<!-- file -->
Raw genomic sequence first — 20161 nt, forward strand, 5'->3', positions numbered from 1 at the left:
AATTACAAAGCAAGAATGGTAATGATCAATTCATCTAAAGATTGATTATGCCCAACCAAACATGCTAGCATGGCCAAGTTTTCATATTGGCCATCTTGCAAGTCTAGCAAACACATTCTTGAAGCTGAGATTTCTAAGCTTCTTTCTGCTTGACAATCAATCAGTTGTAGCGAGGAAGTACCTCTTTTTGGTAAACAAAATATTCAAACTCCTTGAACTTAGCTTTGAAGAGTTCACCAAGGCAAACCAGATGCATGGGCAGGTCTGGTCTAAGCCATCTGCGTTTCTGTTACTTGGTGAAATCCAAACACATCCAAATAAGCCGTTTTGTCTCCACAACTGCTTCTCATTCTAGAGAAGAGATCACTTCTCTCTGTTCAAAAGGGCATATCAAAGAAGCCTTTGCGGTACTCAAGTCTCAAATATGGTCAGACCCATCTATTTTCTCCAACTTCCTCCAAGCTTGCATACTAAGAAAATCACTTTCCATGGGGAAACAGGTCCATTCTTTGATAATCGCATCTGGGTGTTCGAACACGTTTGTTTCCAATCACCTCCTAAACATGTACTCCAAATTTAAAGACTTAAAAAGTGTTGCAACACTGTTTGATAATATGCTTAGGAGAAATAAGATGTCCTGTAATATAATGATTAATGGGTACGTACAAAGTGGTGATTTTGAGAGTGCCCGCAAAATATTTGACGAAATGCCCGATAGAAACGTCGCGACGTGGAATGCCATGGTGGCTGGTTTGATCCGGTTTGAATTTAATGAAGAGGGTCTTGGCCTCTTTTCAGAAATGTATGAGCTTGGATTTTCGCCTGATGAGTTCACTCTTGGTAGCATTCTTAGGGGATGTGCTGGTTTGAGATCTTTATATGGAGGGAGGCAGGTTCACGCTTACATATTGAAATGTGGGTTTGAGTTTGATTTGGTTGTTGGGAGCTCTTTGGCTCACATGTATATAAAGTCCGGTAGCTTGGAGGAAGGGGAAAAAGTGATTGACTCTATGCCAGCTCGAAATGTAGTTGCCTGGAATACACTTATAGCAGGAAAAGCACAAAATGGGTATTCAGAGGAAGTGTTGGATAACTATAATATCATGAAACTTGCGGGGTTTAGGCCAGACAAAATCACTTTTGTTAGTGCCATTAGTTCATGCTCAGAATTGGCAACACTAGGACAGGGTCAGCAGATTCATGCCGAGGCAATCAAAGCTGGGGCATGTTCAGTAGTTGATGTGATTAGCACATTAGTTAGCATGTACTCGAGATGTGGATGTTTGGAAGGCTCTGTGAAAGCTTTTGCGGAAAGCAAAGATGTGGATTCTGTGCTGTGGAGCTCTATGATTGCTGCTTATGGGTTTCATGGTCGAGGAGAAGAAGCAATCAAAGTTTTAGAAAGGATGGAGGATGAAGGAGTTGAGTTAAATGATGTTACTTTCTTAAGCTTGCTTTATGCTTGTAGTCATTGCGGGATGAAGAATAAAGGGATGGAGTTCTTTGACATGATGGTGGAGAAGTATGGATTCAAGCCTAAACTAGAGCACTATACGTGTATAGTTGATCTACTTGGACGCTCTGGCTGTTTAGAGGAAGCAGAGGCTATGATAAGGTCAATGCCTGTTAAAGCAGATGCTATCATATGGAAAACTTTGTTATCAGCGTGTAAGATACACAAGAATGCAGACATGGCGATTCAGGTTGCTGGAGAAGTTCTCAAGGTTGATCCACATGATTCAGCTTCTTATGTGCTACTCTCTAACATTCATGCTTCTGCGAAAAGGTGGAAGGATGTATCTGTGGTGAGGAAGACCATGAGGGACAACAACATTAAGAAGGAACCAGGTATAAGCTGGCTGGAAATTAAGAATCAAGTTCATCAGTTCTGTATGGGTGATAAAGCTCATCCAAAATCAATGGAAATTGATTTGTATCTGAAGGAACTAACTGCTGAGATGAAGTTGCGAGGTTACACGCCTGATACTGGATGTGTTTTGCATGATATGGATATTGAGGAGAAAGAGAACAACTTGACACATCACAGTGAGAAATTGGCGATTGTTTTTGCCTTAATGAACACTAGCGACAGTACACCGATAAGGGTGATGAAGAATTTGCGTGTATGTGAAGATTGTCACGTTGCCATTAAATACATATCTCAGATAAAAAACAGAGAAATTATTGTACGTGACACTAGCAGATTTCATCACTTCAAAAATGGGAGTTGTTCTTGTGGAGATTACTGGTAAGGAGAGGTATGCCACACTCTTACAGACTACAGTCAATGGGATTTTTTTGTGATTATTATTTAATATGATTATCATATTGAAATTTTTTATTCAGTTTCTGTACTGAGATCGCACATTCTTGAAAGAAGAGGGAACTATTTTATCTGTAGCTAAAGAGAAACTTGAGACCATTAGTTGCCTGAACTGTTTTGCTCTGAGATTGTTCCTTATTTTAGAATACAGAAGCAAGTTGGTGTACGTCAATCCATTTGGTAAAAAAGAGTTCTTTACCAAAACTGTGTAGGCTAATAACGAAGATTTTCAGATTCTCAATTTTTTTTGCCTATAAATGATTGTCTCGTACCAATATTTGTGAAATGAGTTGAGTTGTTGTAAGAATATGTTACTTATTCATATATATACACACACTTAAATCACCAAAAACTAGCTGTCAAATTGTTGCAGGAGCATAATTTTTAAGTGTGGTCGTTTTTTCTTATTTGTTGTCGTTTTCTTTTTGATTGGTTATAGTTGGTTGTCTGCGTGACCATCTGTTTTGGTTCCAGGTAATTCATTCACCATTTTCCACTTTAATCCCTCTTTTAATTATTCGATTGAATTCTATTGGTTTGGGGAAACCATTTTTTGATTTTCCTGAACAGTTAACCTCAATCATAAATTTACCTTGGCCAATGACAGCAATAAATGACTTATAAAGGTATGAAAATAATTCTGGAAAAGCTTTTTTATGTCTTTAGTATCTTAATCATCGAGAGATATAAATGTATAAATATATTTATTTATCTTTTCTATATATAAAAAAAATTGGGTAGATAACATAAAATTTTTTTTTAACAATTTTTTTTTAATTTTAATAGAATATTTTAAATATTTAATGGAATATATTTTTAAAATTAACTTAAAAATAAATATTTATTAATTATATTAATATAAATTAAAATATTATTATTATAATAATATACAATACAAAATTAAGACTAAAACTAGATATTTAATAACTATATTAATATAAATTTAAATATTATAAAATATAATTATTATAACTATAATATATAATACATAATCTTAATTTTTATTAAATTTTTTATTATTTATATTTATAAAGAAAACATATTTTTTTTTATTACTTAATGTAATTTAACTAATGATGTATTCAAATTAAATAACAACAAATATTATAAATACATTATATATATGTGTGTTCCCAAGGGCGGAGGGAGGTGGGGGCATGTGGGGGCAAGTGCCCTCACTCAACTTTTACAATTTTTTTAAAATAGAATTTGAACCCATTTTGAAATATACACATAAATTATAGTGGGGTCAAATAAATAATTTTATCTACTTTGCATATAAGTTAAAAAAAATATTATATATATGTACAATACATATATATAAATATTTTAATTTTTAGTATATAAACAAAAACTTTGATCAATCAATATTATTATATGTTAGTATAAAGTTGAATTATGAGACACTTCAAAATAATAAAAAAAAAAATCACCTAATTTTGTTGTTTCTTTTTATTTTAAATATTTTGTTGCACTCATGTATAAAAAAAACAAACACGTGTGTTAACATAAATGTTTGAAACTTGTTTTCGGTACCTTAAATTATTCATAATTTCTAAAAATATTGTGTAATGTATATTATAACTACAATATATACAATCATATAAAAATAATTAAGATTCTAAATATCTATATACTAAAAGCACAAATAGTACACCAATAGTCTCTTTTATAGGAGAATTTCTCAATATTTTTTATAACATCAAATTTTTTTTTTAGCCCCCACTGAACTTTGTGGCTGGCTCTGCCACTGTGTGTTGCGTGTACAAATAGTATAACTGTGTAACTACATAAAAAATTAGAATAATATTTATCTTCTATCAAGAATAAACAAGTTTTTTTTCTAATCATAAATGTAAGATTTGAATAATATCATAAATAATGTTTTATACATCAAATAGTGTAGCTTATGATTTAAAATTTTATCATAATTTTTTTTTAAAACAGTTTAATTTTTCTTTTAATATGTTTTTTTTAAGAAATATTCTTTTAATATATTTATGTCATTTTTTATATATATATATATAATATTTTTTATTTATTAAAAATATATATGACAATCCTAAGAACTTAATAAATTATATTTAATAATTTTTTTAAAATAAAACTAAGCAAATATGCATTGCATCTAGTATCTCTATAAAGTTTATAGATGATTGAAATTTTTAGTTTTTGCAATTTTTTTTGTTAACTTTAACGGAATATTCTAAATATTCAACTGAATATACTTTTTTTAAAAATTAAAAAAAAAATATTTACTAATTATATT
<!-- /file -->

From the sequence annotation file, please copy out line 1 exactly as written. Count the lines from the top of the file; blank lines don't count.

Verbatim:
Raw genomic sequence first — 20161 nt, forward strand, 5'->3', positions numbered from 1 at the left: